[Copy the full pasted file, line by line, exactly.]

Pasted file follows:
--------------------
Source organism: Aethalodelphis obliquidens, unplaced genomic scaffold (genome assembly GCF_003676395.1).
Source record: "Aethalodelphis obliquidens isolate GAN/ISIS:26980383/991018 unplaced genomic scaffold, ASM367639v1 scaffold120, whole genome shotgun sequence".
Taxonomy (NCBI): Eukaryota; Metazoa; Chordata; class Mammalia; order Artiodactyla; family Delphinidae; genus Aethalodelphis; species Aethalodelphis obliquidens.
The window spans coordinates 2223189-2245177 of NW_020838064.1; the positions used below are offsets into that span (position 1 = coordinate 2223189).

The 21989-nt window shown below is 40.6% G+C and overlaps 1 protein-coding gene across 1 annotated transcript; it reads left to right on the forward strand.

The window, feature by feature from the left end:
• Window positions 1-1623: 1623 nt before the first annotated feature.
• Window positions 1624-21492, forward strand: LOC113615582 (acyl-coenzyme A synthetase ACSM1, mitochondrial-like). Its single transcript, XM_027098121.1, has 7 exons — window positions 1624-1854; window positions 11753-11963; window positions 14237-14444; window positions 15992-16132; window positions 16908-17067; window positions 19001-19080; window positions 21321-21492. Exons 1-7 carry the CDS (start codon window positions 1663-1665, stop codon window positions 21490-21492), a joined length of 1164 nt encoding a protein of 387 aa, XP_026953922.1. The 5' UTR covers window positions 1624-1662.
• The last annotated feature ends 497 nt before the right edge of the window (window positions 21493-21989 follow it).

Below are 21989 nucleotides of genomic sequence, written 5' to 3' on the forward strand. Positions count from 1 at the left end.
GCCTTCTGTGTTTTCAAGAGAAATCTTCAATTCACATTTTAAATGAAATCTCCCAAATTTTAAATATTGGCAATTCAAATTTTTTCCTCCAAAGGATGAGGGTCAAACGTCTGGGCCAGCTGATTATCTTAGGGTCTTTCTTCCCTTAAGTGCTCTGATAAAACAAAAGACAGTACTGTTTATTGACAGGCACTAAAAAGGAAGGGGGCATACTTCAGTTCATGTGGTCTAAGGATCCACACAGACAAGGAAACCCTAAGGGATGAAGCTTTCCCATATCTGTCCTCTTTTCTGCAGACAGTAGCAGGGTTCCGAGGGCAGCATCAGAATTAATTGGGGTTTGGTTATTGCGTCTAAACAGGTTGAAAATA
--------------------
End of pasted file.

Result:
Source organism: Aethalodelphis obliquidens, unplaced genomic scaffold (genome assembly GCF_003676395.1).
Source record: "Aethalodelphis obliquidens isolate GAN/ISIS:26980383/991018 unplaced genomic scaffold, ASM367639v1 scaffold120, whole genome shotgun sequence".
Taxonomy (NCBI): Eukaryota; Metazoa; Chordata; class Mammalia; order Artiodactyla; family Delphinidae; genus Aethalodelphis; species Aethalodelphis obliquidens.
The window spans coordinates 2223189-2245177 of NW_020838064.1; the positions used below are offsets into that span (position 1 = coordinate 2223189).

The 21989-nt window shown below is 40.6% G+C and overlaps 1 protein-coding gene across 1 annotated transcript; it reads left to right on the forward strand.

The window, feature by feature from the left end:
• Window positions 1-1623: 1623 nt before the first annotated feature.
• Window positions 1624-21492, forward strand: LOC113615582 (acyl-coenzyme A synthetase ACSM1, mitochondrial-like). Its single transcript, XM_027098121.1, has 7 exons — window positions 1624-1854; window positions 11753-11963; window positions 14237-14444; window positions 15992-16132; window positions 16908-17067; window positions 19001-19080; window positions 21321-21492. Exons 1-7 carry the CDS (start codon window positions 1663-1665, stop codon window positions 21490-21492), a joined length of 1164 nt encoding a protein of 387 aa, XP_026953922.1. The 5' UTR covers window positions 1624-1662.
• The last annotated feature ends 497 nt before the right edge of the window (window positions 21493-21989 follow it).

Below are 21989 nucleotides of genomic sequence, written 5' to 3' on the forward strand. Positions count from 1 at the left end.
GCCTTCTGTGTTTTCAAGAGAAATCTTCAATTCACATTTTAAATGAAATCTCCCAAATTTTAAATATTGGCAATTCAAATTTTTTCCTCCAAAGGATGAGGGTCAAACGTCTGGGCCAGCTGATTATCTTAGGGTCTTTCTTCCCTTAAGTGCTCTGATAAAACAAAAGACAGTACTGTTTATTGACAGGCACTAAAAAGGAAGGGGGCATACTTCAGTTCATGTGGTCTAAGGATCCACACAGACAAGGAAACCCTAAGGGATGAAGCTTTCCCATATCTGTCCTCTTTTCTGCAGACAGTAGCAGGGTTCCGAGGGCAGCATCAGAATTAATTGGGGTTTGGTTATTGCGTCTAAACAGGTTGAAAATA